The waiting

I sweated up the three flights of stairs in the old medical clinic and slipped into the waiting room. I immediately leaned back against the door. I wasn’t tired but the sheer number of people sitting there made me want to back up. My GP must be close to retiring but the demand, well the demand is pressing on a man who takes his profession seriously.
No seats left: I was the third man standing.
I didn’t want to push through the knees of the lucky sitters to get at the magazines so I kept my claim on the door. Not much in the way of a barricade but I would do my best. I looked at the others and those who didn’t have their own ancient issues looked back. There was disdain in more than one pair of eyes. They were the queued. It was the traditional welcome for the late comer.
“Terry!” My GP’s wife had been his receptionist for years.
“Hi! You’ve got a full house here!”
She rolls her eyes. “Oh yes. And some of these people are actually in NEED of care, too!” Her stressed words seemed to make some of the disdainful and even a few of the reading eyes look down. “It’s good to see you, though!”
“You too!”
“We’re running a little late but I’m sure you will be able to see him soon.”
“No trouble.”
But I was lying. I wanted out of the waiting room. I fought down a sudden feeling of claustrophobia although I had just arrived. I had no right really. Back to staring I saw some eyes were a little more curious now. One pair belonged to a small boy with a bandaged arm. He stared at me like he had never seen anyone like me before. He probably hadn’t.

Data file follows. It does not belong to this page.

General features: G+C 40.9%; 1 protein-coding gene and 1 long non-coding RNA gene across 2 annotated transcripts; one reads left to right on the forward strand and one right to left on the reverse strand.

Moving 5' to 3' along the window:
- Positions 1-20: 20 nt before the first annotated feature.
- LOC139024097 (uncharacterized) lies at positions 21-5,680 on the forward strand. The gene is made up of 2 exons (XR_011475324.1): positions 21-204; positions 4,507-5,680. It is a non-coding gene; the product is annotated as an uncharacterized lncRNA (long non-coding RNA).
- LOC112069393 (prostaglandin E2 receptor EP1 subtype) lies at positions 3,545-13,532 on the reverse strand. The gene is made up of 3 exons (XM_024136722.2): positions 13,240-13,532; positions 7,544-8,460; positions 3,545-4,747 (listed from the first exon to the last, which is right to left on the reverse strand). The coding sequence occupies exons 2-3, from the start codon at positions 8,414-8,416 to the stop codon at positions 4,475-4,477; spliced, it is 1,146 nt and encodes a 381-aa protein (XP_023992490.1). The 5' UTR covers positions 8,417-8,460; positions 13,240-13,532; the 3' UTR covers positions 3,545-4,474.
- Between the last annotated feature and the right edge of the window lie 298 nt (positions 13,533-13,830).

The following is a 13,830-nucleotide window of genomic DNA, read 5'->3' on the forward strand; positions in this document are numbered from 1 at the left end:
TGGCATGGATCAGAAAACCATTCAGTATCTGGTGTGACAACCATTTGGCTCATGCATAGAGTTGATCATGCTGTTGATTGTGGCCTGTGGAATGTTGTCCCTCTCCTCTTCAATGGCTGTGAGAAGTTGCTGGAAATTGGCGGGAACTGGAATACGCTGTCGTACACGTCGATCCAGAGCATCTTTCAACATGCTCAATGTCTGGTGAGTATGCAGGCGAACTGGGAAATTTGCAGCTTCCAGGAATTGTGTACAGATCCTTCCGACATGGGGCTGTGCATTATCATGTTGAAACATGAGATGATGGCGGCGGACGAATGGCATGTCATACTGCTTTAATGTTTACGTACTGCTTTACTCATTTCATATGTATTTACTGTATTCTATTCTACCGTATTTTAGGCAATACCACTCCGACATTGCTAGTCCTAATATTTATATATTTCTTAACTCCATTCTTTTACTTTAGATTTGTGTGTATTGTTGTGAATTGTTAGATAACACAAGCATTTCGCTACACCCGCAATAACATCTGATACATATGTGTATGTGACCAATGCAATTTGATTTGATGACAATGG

I reached into my backpack but maintained eye contact with him and my face gave nothing away. My big hands easily hid what I had pulled out and that was part of my act. I moved my hands out in the boy’s general direction, hiding their contents. The boy’s stare was now rapidly moving back and forth from my eyes to my hands. He couldn’t help himself. I took a small step forward and went down on my haunches very slowly. Many eyes were on me now. The boy’s mother’s hand circled a little more around the boy’s chest. But it was only a light touch as if she didn’t want to deny the boy in his discomfort. But she was too late. I had him now.
I slowly parted the last fingers on my left hand to reveal some colour. The boy’s eyes were riveted. With a quick flick I turned it up revealing a bright red, yellow and blue ball. I turned over the right showing two more.
The boy’s mouth parted and a small pent up breath escaped. The mother had a smile on her face now.
I tossed a ball from my right to the left and caught it. Then I tossed one back to the right. I said nothing. I was the essential deadpan but the boy was beaming. I began to juggle lazily. Tossing each ball high and waiting until the released ball was almost in my hand before I sent the other up. He laughed.
My arc slowly descended and I was juggling faster and faster. Then I changed the pattern so that one ball was always on the outside and the other two in.
The boy liked that and so I gave to expand that arc upwards. His hand and his other bandaged hand moved up and down trying to copy my hands.
Suddenly the door to the hallway opened and I barely caught the balls as I quickly hopped forward.
We all stared all the new comer. The interloper. She was trespassing into OUR waiting room.


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